Human Flower Project

Orrington, MAINE USA

flag flower bed

parker basket thumb
Princeton, MAINE USA

Tuesday, December 26, 2006

flau-e(r) or flaue(r)?

A pronunciation conundrum made more confusing by Mick and Maybelle.

imageThe Carter Family:

Convincing one syllablers

Does flower have one syllable or two?

This burning issue has been raised once again, this time in the Malaysia Star by May Nozawa.

“I was taught to pronounce the word ‘flour” as ‘flar.’ Almost everyone around me in Malaysia pronounces it as ‘flar’ too. But when I checked my Oxford Dictionary, it says it should be pronounced the same way as we pronounce ‘flower.’ It doesn’t mention ‘flar’ at all. Is ‘flar’ a correct pronunciation?”

The paper’s expert, Fadzilah Amin, offers an extended non-answer (including a brief discussion of schwa), and wisely confuses the matter further by noting “There is also an alternative pronunciation of ‘flower,’ indicated by the 20-volume OED, which is exactly like the second pronunciation of ‘flour’!”

Right-o,  May. Here in the American South, we also pronounce flower as “flar,” especially when picking guitar. The most renowned “flar’ was recorded by the Carter Family in 1928. Make sure you listen to “The Wildwood Flower” all the way to the end.

Oh, he taught me to love him and called me his flower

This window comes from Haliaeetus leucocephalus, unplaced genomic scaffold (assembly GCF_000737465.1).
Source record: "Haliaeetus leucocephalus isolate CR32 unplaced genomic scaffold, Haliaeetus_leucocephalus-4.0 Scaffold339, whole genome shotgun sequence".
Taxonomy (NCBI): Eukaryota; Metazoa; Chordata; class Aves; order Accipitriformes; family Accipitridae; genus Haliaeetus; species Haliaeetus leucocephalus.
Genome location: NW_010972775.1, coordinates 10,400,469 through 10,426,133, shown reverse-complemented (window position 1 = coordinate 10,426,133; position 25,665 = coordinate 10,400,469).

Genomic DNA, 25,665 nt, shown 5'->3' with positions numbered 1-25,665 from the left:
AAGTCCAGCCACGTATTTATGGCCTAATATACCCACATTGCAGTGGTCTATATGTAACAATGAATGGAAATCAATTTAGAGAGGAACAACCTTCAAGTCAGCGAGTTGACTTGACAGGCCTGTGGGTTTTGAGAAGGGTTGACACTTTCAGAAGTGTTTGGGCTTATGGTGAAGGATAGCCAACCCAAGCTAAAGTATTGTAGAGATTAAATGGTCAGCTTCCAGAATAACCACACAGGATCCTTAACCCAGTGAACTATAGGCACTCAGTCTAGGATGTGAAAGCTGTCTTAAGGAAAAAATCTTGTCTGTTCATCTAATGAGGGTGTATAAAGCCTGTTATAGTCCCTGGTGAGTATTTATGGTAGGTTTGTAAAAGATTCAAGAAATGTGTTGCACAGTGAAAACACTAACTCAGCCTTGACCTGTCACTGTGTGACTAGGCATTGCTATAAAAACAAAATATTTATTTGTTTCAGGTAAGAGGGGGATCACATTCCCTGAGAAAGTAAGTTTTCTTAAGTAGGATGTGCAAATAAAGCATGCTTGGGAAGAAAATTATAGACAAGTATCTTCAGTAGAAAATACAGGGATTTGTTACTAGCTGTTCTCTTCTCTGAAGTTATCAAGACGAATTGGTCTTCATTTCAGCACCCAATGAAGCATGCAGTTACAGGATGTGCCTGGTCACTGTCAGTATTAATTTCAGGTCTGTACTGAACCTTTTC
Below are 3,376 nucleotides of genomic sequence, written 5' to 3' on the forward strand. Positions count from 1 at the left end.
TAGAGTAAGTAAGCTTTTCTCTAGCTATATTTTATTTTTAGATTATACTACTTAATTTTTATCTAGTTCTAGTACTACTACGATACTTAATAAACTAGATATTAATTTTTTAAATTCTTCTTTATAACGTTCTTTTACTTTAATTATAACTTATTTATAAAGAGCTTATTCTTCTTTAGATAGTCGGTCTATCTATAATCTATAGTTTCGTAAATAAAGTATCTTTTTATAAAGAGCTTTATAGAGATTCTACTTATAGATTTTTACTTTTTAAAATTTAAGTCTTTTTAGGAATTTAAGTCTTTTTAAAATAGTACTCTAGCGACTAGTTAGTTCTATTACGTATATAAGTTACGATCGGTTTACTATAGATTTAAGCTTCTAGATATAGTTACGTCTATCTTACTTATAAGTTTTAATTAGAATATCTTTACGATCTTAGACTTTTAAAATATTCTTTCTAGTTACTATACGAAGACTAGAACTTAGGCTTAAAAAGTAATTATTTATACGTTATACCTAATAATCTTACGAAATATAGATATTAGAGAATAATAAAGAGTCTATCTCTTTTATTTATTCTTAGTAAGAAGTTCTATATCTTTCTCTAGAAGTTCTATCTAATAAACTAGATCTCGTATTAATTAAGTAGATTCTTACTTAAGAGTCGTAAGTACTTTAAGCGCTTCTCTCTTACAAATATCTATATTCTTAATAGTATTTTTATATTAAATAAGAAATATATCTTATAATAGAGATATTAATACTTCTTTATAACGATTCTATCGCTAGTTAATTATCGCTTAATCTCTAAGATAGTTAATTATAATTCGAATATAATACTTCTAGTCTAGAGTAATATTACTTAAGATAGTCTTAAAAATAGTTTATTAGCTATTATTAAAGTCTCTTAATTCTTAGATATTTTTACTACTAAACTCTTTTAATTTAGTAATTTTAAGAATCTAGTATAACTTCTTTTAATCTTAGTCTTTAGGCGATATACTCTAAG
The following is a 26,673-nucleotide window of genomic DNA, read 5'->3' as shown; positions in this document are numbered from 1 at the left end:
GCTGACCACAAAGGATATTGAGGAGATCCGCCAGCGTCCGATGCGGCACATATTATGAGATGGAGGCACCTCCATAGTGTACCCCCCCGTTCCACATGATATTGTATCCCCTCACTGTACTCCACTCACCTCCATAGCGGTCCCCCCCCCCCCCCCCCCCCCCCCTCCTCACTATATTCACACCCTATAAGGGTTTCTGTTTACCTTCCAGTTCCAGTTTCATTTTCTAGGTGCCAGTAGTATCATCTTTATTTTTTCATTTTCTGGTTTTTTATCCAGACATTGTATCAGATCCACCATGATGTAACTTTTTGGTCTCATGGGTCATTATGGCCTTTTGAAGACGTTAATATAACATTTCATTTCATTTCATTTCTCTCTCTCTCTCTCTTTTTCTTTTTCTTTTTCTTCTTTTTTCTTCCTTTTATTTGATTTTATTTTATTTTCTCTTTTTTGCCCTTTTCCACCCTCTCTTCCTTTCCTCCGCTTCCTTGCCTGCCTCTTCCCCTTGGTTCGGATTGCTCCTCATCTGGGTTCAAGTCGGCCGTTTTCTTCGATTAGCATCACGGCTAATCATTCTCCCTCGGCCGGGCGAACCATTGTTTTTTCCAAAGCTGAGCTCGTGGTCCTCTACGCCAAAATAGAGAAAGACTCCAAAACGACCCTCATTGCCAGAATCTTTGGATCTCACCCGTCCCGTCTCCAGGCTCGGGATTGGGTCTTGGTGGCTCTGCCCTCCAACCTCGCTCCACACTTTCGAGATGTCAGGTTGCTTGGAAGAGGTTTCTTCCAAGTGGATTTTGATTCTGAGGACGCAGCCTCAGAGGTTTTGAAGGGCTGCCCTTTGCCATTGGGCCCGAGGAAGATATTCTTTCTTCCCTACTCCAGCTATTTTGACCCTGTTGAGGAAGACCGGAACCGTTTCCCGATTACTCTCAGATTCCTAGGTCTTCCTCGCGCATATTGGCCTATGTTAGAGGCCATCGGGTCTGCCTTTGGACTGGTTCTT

That was blooming to cheer him through life’s dreary hour

Oh, I long to see him and regret the dark hour

He’s gone and neglected this pale wildwood flower.

Maybelle’s guitar between the verses cues us for a one syllable word: flar (well, maybe one and a half syllables.)

We find that “flowers” plural, as in Pete Seeger’s “Where Have All the Flowers Gone?,” usually comes out as two syllables, “flau-urs” not “flars” (Pete, a Yankee, definitely takes two beats). But with the plural, also, there’s a lot of inconsistency, even within the same song,

Take me down, little Susie, take me down.

I know you think you’re the queen of the underground.

And you can send me dead flowers (2 syllables) every morning,

Send me dead flowers (1 syllable) by the US mail,

Say it with dead flowers (2 syllables) at my wedding

And I wont forget to put roses on your grave….

(Dead Flowers: Mick Jagger/Keith Richards)

For further, quite earnest discussion of the matter, see this online forum and this one, where non-native English speakers, Aussies, and royal-watchers all chime in. As ever, your regionalisms—twang-twang—are welcome here.

Surely, you DID listen to “The Wildwood Flower.”





Posted by Julie on 12/26 at 10:12 PM
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